But please, for the sake of adventure, when you step back from a challenge and say: “this is too much for me”, just do it gracefully. Don’t try to find someone to blame: don’t attack the company that provided you with that unique opportunity to feel that raw adrenaline, nor the guides who you’ve failed to trust. They’re already feeling bad that they hadn’t found the right words of encouragement to get you through the fear and out the other side. You didn’t fail. Just chill, reflect on your inner strength to make tough decisions and appreciate that others have different appetites for risk than you do. Just be proud that you were out there… adventuring. Take a bow.
For the average person the western world (or read 1st World) has tried dumbing down the concept of adventure to the point where it is nigh impossible to face real risk. Its probably why citizens there rebel and take drugs. Since the end of WW2 there has been a slow progression towards nanny states that legislate, litigate and bog down any freedom to take risks with red tape. Wars are now fought with drones and vehicles will soon reach the zenith of “hands-free” driving.
But where does that leave us as humans, did we climb out of the trees to escape risk or to take risks? Did humans migrate out of Africa to the icy northern climes for less risk or more risk. Am I a monkey’s uncle or has human evolution been one mother of an adventure?
This is probably a philosophical question that could be argued any which way… so we’ll leave that one on ice.
So if you’re considering doing an adventure with us here’s our belief structure, which we aim to defend with helmets on and paddle blades drawn.
- We are not going to promise you that you’re 100% safe when adventuring, ‘cos you’re not. Adventure contains an element of risk, take that out, and its not adventure, it’s just marketing fraud.
- We know you’re not 100% safe, so we don’t relax in our responsibility to mitigate that risk. We’re on our toes, we can feel the adrenaline, your risk is our risk too!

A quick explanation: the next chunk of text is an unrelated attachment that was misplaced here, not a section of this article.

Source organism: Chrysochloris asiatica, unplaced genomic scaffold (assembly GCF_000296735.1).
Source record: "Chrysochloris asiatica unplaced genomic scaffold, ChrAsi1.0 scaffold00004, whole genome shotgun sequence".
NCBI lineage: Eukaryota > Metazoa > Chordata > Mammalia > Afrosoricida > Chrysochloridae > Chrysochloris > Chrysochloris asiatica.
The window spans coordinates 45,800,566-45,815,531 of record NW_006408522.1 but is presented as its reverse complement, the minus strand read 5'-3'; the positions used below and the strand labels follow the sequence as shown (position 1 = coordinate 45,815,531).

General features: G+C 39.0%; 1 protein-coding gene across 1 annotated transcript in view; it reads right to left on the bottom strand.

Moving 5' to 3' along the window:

- We don’t really mind hype, because hype extentuates the perception of risk… which adds to the overall feeling of accomplishment in adventuring. Hype is actually a nice little buffer, so that we don’t have to sail too close to the wind.
- We however evaluate risk and operate based on reality, and not on hype, so there may be times when you buy into the hype and think we’re irresponsible, when really we are not.
- This is Africa. This is where we operate. We raft African rivers, we cave in African caves and we climb African peaks. We don’t have all the bells and whistles of a first-world economy yet, and to be honest, we’re not sure if we want them at all. So if you adventure in Africa, you’re probably more at risk than doing the exact same thing back home in the USA, Europe or Japan. And if this very fact doesn’t excite you in some way… then just climb back in your tree.
Please help us to keep the spirit of adventure alive… let’s have fun! Let’s take some risks. Let’s live! #swazilandrocks
Keen to cave? See our Adventure Caving FAQ for more detail of dubious informational value.
Darron Raw – Managing Director – Swazi Trails
Editors note: the “wow” Extreme Picnicking picture above is actually a composite. The picnickers shown here were already tearing down the other side of the mountain on their MTB’s long before the first strike hit nearby. That the bicycle descent was an adrenaline-filled wet and muddy slip-slide is another story… an adventure of its own!